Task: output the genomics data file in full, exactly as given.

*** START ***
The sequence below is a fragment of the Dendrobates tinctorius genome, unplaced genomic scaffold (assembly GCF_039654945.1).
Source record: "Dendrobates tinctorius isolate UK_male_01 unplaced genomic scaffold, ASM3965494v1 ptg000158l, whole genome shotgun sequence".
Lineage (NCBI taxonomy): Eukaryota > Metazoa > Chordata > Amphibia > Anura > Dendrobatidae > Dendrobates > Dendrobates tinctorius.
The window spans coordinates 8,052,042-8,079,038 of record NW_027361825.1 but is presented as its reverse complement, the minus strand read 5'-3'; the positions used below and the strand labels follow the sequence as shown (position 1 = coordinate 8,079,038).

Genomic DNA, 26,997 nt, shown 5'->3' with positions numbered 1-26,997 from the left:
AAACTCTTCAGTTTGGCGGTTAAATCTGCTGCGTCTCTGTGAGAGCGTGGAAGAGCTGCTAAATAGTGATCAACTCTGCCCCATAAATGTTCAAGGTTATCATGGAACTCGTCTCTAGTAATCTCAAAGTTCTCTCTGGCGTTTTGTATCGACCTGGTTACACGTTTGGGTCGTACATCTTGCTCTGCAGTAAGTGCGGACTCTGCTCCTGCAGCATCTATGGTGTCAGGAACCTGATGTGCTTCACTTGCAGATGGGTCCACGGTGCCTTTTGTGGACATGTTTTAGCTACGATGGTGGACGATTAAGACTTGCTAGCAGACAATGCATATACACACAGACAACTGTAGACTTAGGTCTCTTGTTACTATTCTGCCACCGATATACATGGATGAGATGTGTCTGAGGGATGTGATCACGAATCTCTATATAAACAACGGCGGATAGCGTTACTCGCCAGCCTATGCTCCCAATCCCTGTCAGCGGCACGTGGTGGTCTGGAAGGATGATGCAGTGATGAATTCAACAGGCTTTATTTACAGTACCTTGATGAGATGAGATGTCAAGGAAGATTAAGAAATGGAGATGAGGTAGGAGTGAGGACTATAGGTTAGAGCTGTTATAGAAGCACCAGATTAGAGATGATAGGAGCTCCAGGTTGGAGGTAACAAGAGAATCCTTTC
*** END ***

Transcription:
The sequence below is a fragment of the Dendrobates tinctorius genome, unplaced genomic scaffold (assembly GCF_039654945.1).
Source record: "Dendrobates tinctorius isolate UK_male_01 unplaced genomic scaffold, ASM3965494v1 ptg000158l, whole genome shotgun sequence".
Lineage (NCBI taxonomy): Eukaryota > Metazoa > Chordata > Amphibia > Anura > Dendrobatidae > Dendrobates > Dendrobates tinctorius.
The window spans coordinates 8,052,042-8,079,038 of record NW_027361825.1 but is presented as its reverse complement, the minus strand read 5'-3'; the positions used below and the strand labels follow the sequence as shown (position 1 = coordinate 8,079,038).

Genomic DNA, 26,997 nt, shown 5'->3' with positions numbered 1-26,997 from the left:
AAACTCTTCAGTTTGGCGGTTAAATCTGCTGCGTCTCTGTGAGAGCGTGGAAGAGCTGCTAAATAGTGATCAACTCTGCCCCATAAATGTTCAAGGTTATCATGGAACTCGTCTCTAGTAATCTCAAAGTTCTCTCTGGCGTTTTGTATCGACCTGGTTACACGTTTGGGTCGTACATCTTGCTCTGCAGTAAGTGCGGACTCTGCTCCTGCAGCATCTATGGTGTCAGGAACCTGATGTGCTTCACTTGCAGATGGGTCCACGGTGCCTTTTGTGGACATGTTTTAGCTACGATGGTGGACGATTAAGACTTGCTAGCAGACAATGCATATACACACAGACAACTGTAGACTTAGGTCTCTTGTTACTATTCTGCCACCGATATACATGGATGAGATGTGTCTGAGGGATGTGATCACGAATCTCTATATAAACAACGGCGGATAGCGTTACTCGCCAGCCTATGCTCCCAATCCCTGTCAGCGGCACGTGGTGGTCTGGAAGGATGATGCAGTGATGAATTCAACAGGCTTTATTTACAGTACCTTGATGAGATGAGATGTCAAGGAAGATTAAGAAATGGAGATGAGGTAGGAGTGAGGACTATAGGTTAGAGCTGTTATAGAAGCACCAGATTAGAGATGATAGGAGCTCCAGGTTGGAGGTAACAAGAGAATCCTTTC